The Graduate is back on the big screen tomorrow, Sunday, in movie theaters across America in a special 50th anniversary presentation by Turner Classic Movies. If it's anywhere near your neck of the woods, don't miss it, if only for a sense of what a hit movie was in 1967. It was a film that, following Bonnie And Clyde, seemed to confirm that there was, indeed, a new cinematic aesthetic, a "New Hollywood". But, on the other hand, it was such a box-office smash it showed the studios that, if you got all the elements right, surfing the zeitgeist with Mrs Robinson could be as lucrative as warbling the Alps with Julie Andrews.
It started six years earlier, before the Sixties really got going, with a bona fide graduate. Charles Webb left Williams College in Massachusetts in 1961, went home to California, and started writing a novel about a recent graduate who goes home to California and embarks on an affair with the wife of his dad's business partner. The real-life model for Mrs Robinson was apparently a Mrs Erickson, although there was no affair. As for the author, the real Charles Webb is far too unreal ever to be in a movie. He married a lady by the name of Eve but calls her Fred out of solidarity for a support group for men with low self-esteem. They've been together for half-a-century but got divorced some years back to protest the institution of marriage. He received $20,000 for the movie rights plus a ten-grand bonus, which isn't a lot for a film that grossed $105 million - which, adjusted for inflation, comes to three-quarters of a billion. So to make ends meet he and Fred ran a nudist camp in New Jersey, and later worked at K-Mart. I believe they now live in Eastbourne, on the Sussex coast in England, which seems an awful long way from The Graduate.
Nevertheless, quite a lot of Charles Webb's novel survives in Mike Nichols' film, including most of the dialogue and almost all the most memorable set-pieces - Mrs Robinson's disrobing when Benjamin takes her home; the gift and subsequent public demonstration of the 21st-birthday scuba outfit; the visit to the strip club; etc. The Graduate was the first and best of Nichols' attempts to skewer â or at least package â a moment in the culture. And he put it together as expertly as Anna Wintour planning a dinner party: an eccentric and transgressive novel but given a conventional Hollywood comedy adaptation by Buck Henry and Calder Willingham but decked out with sorta kinda New Wavish directing tics by Nichols but hepped out by every suburban cul-de-sac's favorite MOR folk duo Simon & Garfunkel. It's all too cutely calculated for words, and Nichols's original choice for Mrs Robinson â Doris Day â would have made it cuter still. But Do-Do said no-no, objecting to the nudity, and they went with Anne Bancroft, whose Mrs R is real (and real sad) in a way that no one circling around her quite is.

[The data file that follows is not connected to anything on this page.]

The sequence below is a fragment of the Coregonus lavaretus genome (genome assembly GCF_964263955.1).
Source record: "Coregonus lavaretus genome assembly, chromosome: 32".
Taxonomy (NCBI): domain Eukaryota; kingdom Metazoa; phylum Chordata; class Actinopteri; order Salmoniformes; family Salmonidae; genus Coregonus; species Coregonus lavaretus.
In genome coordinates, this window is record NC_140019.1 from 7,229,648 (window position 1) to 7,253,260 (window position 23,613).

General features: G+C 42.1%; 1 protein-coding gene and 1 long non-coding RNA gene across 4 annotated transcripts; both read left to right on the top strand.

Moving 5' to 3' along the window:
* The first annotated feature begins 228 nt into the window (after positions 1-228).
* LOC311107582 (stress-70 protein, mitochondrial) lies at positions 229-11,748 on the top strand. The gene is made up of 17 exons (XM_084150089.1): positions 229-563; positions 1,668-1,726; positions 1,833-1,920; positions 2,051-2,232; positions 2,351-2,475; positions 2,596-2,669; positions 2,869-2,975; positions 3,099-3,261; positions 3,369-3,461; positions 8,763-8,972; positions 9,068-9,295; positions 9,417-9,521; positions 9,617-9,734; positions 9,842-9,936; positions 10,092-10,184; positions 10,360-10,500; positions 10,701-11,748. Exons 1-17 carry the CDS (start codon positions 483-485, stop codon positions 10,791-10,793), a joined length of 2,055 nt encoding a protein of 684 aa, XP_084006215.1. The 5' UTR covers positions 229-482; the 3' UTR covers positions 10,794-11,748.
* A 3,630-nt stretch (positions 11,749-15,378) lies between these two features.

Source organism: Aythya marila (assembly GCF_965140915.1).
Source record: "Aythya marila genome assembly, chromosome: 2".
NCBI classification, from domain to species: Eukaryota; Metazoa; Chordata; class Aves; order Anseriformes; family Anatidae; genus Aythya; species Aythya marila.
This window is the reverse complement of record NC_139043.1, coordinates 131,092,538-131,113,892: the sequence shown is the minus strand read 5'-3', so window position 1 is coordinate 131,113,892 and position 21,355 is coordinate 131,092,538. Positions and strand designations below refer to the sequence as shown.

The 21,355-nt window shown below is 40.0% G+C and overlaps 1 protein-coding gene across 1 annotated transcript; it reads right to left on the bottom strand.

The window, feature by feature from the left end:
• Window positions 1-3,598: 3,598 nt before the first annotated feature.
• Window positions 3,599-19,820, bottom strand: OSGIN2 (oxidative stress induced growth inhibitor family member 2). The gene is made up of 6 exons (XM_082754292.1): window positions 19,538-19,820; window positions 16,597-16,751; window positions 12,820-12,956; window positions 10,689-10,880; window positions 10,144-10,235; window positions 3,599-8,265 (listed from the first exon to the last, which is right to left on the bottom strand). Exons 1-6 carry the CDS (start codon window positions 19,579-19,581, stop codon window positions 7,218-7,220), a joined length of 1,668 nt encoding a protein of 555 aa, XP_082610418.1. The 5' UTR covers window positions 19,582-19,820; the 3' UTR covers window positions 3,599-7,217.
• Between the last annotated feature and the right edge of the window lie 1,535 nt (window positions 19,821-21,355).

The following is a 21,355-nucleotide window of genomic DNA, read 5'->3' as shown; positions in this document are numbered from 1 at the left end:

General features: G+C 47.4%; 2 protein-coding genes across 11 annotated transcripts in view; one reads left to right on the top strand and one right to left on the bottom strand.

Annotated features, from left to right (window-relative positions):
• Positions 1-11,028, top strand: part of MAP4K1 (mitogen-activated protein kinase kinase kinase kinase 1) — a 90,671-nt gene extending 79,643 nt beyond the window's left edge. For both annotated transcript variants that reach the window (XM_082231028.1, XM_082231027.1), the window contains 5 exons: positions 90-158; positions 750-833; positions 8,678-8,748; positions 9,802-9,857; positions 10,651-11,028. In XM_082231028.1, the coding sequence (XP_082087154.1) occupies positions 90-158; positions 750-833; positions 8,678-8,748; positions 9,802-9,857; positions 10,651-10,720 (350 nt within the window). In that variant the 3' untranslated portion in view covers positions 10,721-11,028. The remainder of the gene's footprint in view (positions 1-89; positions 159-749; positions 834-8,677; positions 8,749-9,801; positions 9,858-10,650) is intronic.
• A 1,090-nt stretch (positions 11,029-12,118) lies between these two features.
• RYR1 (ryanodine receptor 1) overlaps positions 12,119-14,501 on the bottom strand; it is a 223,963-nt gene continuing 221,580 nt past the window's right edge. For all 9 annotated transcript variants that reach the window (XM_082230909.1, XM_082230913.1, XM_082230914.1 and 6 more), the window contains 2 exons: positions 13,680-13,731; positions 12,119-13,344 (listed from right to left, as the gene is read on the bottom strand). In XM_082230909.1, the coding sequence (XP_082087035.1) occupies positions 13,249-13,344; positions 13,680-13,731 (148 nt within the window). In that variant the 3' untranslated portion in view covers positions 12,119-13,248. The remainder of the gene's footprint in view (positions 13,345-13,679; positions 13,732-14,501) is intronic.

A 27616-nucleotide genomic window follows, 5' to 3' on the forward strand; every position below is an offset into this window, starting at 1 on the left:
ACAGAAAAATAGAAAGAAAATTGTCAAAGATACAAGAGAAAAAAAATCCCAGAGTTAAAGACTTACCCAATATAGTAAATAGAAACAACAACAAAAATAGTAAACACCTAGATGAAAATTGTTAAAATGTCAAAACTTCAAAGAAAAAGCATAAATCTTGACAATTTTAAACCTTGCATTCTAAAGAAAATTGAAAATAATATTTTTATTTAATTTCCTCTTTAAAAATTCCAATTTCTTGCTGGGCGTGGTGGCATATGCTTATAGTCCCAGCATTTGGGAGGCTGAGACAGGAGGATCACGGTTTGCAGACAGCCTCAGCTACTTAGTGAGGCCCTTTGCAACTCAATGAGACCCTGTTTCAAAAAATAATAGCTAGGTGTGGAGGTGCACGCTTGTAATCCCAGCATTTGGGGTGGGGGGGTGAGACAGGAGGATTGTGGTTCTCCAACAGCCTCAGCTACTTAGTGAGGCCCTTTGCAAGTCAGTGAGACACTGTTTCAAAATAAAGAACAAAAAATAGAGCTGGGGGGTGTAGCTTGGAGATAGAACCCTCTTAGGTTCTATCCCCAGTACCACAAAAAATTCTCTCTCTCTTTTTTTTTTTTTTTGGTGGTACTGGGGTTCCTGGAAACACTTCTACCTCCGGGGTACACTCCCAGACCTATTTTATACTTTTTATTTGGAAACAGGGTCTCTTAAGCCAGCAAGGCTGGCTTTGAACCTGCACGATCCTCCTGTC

The song helped. Years and years ago, at his home in Montauk, Paul Simon showed me his original draft sheets for the lyrics. He was late delivering the three new pieces he'd promised (Dave Grusin wrote the orchestral score) so he told Mike Nichols he'd had an idea for a song that was a remembrance of things past - about Joe DiMaggio and whatnot. "But I don't know if the song's called 'Mrs Roosevelt' or 'Mrs Robinson'," he said.
"We're making a movie here," snapped Nichols. "It's 'Mrs Robinson'."
The honorific is important. If she has a first name, it's never used. "Are you trying to seduce me, Mrs Robinson?" asks Benjamin, after bringing her purse upstairs to find her naked. Meeting a married woman for trysts under an assumed name in some hotel is grubby and sleazy. Yet The Graduate is the most conventional plot: boy meets girl, boy loses girl, boy gets girl. It's just that the girl the boy wants to get is Elaine, the Robinsons' daughter. And he loses her when she finds out that he's been sleeping with her mother. Which is a not uncommon fantasy for young lads, but more problematic when it actually happens. Benjamin's reflexive lapse into formal address for his lover is the film's way of preserving the character's innocence. How can you not love a boy who's so polite he calls his mistress by her married name? Why, it's what Andy Hardy would do if he were bonking Polly Benedict's mom.